The Employee Free Choice Act (EFCA) is arguably the most transformative piece of labor legislation to come before Congress since the enactment of the National Labor Relations Act of 1935 (NLRA). One of the newest attempts to transform labor relations is the EFCA. The first to disappear under the EFCA would be a system of union democracy whereby unions could only obtain the rights of exclusive representation for firms if they could prevail in a secret-ballot election. Second, the EFCA would eliminate tile necessity of a freely negotiated collective bargaining agreement between management and labor and instead substitute compulsory arbitration. While some labor union advocates contend that law ought to be conceived of as a vehicle to democratize tile workplace by redistributing power in labor markets in favor of workers, while concurrently demolishing hierarchical command structures that entrench gender, race and class lines, this proposal would likely expand labor hierarchy, labor market cartelization and diminish the employment prospects of racial minorities. As such, the EFCA is marked by contradiction. This Article deploys Critical Race Reformist theory, economics and apartheid-era South African labor history in order to shot' that rather than embracing freedom for workers, eliminating, poverty, and expanding opportunities for all, this proposal would likely invert such goals and instead operate consistently with the record of exclusion and subordination tied to American Progressivism and the labor movement.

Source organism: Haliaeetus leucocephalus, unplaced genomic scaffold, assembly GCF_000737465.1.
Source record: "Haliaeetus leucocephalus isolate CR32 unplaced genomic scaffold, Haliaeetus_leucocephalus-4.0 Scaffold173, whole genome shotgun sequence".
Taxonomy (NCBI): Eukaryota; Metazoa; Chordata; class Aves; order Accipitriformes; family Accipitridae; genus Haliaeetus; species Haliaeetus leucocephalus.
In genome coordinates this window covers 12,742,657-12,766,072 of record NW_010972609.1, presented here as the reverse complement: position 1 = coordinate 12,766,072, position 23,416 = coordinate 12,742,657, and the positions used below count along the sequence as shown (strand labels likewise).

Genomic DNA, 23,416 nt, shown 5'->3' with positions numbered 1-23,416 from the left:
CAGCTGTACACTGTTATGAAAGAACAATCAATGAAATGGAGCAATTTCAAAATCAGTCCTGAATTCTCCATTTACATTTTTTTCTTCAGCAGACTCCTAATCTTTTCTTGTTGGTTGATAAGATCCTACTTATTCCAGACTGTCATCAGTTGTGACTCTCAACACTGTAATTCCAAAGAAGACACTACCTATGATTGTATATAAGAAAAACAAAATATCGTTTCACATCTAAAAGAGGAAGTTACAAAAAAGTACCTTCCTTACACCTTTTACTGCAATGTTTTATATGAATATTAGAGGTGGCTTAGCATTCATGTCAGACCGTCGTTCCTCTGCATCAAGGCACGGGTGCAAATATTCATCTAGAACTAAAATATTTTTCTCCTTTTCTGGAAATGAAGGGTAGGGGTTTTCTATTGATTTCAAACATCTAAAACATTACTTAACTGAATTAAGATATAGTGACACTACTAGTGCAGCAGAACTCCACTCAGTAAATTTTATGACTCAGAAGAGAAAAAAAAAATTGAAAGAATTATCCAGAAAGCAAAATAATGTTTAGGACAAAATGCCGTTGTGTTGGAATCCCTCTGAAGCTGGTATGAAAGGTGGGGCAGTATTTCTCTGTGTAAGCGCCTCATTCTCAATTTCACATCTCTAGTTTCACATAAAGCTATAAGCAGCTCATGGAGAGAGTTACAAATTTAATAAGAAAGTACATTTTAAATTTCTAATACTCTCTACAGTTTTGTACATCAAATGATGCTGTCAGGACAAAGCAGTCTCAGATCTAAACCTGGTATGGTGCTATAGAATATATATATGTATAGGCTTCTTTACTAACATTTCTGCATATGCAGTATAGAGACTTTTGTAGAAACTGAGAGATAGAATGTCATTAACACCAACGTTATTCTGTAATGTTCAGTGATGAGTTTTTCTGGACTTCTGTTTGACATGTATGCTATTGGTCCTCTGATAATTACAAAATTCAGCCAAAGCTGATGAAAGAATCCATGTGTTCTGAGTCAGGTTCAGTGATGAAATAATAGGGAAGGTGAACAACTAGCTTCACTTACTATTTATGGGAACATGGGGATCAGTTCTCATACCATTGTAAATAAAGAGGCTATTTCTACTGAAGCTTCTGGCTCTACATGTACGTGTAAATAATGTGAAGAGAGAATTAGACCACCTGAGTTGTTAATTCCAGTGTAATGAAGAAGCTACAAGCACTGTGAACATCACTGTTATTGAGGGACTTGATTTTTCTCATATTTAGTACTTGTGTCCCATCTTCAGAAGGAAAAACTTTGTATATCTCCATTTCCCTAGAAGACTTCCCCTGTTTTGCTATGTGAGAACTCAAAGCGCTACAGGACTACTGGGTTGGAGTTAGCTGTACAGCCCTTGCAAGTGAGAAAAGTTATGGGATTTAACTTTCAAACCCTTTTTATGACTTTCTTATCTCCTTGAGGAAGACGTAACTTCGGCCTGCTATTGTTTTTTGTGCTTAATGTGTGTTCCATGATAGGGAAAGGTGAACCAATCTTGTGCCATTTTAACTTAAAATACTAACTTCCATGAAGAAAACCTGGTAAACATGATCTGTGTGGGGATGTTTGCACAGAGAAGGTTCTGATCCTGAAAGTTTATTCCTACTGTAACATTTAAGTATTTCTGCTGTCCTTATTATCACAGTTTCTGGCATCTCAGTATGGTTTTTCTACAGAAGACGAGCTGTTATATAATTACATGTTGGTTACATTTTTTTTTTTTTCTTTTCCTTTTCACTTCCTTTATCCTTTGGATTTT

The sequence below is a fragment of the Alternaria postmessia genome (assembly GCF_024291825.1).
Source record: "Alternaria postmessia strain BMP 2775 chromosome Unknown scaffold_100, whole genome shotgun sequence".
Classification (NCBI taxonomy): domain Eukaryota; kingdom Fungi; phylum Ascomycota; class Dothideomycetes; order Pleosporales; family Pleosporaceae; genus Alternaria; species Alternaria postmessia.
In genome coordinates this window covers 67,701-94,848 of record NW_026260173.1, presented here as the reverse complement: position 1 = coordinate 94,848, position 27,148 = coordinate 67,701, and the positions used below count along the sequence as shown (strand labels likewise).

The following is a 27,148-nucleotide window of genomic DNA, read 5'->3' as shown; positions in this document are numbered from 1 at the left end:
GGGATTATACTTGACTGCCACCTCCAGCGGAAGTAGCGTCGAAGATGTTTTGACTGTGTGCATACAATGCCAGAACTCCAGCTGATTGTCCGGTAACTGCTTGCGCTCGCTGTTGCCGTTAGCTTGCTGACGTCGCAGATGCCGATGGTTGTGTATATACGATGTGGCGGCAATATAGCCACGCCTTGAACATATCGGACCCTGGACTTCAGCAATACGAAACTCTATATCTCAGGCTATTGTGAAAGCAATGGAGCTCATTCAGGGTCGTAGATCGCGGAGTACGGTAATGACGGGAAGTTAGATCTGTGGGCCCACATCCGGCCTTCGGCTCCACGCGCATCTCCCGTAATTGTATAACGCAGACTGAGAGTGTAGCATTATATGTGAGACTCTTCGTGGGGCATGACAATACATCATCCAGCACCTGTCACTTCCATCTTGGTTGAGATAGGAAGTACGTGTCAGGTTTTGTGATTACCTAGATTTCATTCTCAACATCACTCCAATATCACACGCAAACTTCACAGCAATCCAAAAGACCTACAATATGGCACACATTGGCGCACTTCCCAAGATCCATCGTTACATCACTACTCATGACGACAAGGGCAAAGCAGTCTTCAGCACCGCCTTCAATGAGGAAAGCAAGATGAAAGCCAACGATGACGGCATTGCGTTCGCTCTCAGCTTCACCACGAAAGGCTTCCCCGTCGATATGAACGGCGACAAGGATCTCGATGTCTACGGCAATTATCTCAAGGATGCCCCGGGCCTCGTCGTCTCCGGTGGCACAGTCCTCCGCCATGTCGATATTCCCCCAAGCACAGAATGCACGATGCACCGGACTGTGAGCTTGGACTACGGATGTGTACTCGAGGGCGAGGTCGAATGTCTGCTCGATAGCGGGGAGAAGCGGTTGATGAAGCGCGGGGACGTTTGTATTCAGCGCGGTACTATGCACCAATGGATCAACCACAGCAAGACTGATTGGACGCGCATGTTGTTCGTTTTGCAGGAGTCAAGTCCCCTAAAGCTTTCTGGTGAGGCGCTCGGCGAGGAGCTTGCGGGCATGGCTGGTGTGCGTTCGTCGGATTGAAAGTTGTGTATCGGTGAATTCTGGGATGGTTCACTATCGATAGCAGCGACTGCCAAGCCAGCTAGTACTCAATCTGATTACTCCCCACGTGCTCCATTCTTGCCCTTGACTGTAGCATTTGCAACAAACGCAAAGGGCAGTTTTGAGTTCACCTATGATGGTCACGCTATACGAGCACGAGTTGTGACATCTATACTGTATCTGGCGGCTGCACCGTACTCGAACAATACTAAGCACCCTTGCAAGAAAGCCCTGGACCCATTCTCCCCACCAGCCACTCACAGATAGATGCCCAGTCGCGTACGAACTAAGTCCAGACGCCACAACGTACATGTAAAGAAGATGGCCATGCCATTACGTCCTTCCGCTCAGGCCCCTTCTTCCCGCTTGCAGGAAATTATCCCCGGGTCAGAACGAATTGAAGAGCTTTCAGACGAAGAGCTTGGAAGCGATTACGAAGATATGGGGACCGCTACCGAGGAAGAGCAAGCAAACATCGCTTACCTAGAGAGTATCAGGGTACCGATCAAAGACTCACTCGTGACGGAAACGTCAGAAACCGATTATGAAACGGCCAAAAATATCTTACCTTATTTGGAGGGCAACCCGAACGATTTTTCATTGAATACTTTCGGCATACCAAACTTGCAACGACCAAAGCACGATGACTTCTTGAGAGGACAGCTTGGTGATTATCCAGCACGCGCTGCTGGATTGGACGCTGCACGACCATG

Harry G. Hutchinson,
Employee Free Choice or Employee Forged Choice? Race in the Mirror of Exclusionary Hierarchy,
Mich. J. Race & L.
Available at: https://repository.law.umich.edu/mjrl/vol15/iss2/3